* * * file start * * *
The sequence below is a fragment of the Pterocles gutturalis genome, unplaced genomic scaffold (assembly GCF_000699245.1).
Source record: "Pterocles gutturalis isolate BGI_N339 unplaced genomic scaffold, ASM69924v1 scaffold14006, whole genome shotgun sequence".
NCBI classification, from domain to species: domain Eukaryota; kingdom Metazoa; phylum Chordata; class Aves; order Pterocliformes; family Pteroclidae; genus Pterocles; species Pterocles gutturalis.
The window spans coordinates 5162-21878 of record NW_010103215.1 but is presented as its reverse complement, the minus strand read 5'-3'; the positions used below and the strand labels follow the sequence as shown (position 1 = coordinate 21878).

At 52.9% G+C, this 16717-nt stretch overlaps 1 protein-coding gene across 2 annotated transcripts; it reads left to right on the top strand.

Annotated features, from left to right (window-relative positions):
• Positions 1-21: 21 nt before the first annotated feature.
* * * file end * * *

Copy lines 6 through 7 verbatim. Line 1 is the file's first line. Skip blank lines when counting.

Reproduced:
Annotated features, from left to right (window-relative positions):
• Positions 1-21: 21 nt before the first annotated feature.